How can you run your business if you constantly have to work around past due invoices?
As a freelancer, it’s essential to get paid on time. When a client is late with a payment, you can’t pay yourself. Some months, that means you’re late paying rent, and you’re financially paralyzed until payment comes in.
That cash flow stress is responsible for a majority of freelancers walking away from the entrepreneurial life. On a larger scale, late payments cost small businesses $3 billion every year.
You don’t have to be one of them. You just have to learn how to manage cash flow and do everything you can to get paid by your clients on time.
Read on to learn how to deal with your client’s past-due invoices.
Leave Your Emotions at the Door
Let’s face it, there are lots of emotions tied to money. When you need to get paid so you can pay your rent and other bills, your stress levels are high. You may have to hold off on a company investment or hiring a new employee.
As upset as you may be, you need to leave your emotions out of the collections process. You don’t want to be in a situation where you’re overly emotional with a client – and they react in a negative way.
If you’re upset about the situation, take a walk and a few deep breaths before sending an email or calling the client. Be calm yet firm in your demeanor.
Follow Up with Email First
There can be many reasons why a client is late with the payment. They might be waiting on payment from another customer. They may have lost track of the date, or they’re involved in another project.
Send your client a carefully worded email as a reminder that the invoice is overdue. Most of the time, clients will take care of it right away.
Unfortunately, there’s always one client who will try to brush you off for payment for one reason or another.
If you don’t get a response after a few days, follow up with a phone call.
Always Ask This One Question
When you do get a response from a client, there’s one question you must ask to hold them accountable. Clients will say that they’ll take care of it, and you trust that they will. However, you’re also leaving it up to them to pay you at their convenience.
That’s why you need to get your clients to commit to sending payment. When you get a response from a client, always ask “When can I expect to receive payment?”
That question is professional, and it forces them to commit to paying you by a certain date.
Make It Easy for Clients to Pay You
When you’re dealing with past due invoices, you want to make it easy for clients to pay you. If you only accept checks, you may have to wait for multiple people to cut a check for you.
If you accept credit cards, a client can pay you immediately.
Set Expectations Early in the Customer Relationship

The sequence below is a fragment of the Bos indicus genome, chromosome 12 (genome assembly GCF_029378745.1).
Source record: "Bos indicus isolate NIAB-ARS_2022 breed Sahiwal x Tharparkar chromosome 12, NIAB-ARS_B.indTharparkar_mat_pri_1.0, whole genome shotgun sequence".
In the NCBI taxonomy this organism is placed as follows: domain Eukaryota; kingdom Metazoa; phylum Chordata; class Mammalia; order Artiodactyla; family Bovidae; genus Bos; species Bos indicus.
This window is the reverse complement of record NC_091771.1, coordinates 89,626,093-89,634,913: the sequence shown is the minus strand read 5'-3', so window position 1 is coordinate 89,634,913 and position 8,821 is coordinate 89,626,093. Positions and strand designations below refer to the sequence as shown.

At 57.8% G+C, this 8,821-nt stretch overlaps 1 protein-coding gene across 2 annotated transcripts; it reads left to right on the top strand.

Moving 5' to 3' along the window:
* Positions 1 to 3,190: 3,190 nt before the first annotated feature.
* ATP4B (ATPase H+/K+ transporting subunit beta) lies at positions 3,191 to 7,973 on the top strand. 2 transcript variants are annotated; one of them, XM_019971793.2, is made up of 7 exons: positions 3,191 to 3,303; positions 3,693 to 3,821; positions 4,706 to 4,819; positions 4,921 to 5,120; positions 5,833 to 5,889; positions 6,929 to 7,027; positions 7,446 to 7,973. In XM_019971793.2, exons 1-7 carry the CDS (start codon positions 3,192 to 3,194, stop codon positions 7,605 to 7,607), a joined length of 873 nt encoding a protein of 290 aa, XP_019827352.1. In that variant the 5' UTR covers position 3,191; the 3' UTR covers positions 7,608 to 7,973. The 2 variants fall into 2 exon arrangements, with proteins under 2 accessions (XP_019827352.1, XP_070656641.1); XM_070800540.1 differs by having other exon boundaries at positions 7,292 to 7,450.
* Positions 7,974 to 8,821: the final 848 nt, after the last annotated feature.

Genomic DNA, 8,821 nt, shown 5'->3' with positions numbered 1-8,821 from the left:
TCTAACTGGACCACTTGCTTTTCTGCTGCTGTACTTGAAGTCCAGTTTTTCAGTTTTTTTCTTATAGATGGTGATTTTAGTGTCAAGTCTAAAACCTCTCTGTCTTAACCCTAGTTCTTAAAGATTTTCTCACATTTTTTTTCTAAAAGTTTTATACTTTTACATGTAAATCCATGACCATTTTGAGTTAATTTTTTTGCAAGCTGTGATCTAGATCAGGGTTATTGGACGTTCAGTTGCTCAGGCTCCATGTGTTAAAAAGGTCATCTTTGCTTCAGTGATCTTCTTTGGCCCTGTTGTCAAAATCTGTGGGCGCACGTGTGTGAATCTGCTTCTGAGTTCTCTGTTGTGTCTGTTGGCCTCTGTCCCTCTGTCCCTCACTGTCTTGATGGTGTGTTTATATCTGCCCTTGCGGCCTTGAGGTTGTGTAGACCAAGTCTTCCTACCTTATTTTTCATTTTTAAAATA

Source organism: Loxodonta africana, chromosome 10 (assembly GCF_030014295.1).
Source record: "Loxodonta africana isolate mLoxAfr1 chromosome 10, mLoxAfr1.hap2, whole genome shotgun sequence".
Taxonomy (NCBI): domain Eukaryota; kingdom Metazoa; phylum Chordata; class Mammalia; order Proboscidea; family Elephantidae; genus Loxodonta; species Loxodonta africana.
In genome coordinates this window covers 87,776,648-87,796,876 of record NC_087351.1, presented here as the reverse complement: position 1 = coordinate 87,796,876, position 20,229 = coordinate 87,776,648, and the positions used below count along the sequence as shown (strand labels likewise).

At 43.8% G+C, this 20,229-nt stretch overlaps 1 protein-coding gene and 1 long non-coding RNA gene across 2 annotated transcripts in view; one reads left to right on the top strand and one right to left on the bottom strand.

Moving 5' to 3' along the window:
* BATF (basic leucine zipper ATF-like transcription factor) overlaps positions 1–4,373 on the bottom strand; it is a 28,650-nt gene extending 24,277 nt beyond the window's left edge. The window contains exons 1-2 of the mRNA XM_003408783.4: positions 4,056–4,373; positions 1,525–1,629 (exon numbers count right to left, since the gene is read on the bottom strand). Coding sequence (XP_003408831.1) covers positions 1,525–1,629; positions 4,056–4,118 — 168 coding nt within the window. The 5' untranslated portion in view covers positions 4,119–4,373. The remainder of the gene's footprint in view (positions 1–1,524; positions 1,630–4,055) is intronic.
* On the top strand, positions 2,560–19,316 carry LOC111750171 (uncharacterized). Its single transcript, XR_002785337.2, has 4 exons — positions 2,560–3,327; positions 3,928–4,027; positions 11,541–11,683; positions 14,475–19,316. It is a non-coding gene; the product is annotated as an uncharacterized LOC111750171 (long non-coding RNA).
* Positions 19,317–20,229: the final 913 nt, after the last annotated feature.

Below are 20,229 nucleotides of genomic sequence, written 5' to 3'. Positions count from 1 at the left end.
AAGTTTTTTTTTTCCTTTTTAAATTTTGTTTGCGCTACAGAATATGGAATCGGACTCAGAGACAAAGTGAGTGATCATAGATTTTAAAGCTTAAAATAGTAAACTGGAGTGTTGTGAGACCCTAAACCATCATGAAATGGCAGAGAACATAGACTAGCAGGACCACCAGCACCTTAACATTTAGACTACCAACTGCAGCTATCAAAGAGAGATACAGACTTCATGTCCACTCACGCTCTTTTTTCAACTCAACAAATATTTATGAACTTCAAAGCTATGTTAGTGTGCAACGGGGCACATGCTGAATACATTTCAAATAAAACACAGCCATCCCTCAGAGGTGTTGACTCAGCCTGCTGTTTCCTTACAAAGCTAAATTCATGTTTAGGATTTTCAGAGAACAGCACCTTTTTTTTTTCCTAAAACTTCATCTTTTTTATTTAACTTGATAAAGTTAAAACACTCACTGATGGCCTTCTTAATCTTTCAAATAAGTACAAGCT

Once you collect the funds owed to you, how can you prevent the process from repeating itself over and over?
Start by setting expectations early on in the client relationship. Getting new clients is very exciting for freelancers, but if the clients don’t pay, you’re essentially working for free.
To prevent that scenario, have an on-boarding document for your clients. It could be a formal contract or a line in your proposal.
The document should include when the customer will be invoiced, when payment is due, and when you’ll deliver your services. It can also mention any additional fees or penalties if they’re over 15 days late with the payment. That’s up to you.
Take the time to go over this with the client. By having this conversation with them now, you’re setting yourself up for a better relationship with the client. They won’t be surprised when you charge a late payment fee.
Also, ask them who you should contact in case there are any billing issues. This is important to know when working with larger organizations where multiple people can handle accounts payable.
You want to know who the main point of contact is – and develop a relationship with that person. They’ll be more inclined to help when you really need to get paid.
Have a System and Stick with It
As a freelancer, you already have a lot to juggle. You have client work, business development, and administrative work to keep your business running.
Chasing down clients for payment is not fun, but there are things you can do to make the process easier.
Developing a system is important in keeping those expectations with your clients. If you bill them when you have a chance, they’re going to pay you when they have a chance.
Invoice your customers on the same days every month. For clients who get billed at different times of the month, you can invoice them on the 1st and the 15th.
With an easy to use an invoicing system, the invoicing process will only take a small amount of your time.
You can then have a system in place to contact them when they’re late with payments. For example, email them when they’re five days late, call when they’re ten days late, and make a follow-up call 15 days later.
When your freelancing business is large enough, you can hand these tasks off to someone else.
Get Paid on Past Due Invoices
Collecting past due invoices can be one of the biggest challenges for freelancers. It has the potential to impact just about everything in your life.
There are measures you can take with your clients to get them to pay you when they’re late. There are also things you can do to set client expectations early on in the relationship.
The key is to have a system in place, and that includes the invoicing software you use. When you use Sighted, you can easily create invoices and make it easy for clients to pay you right away. Sign up for your free account today.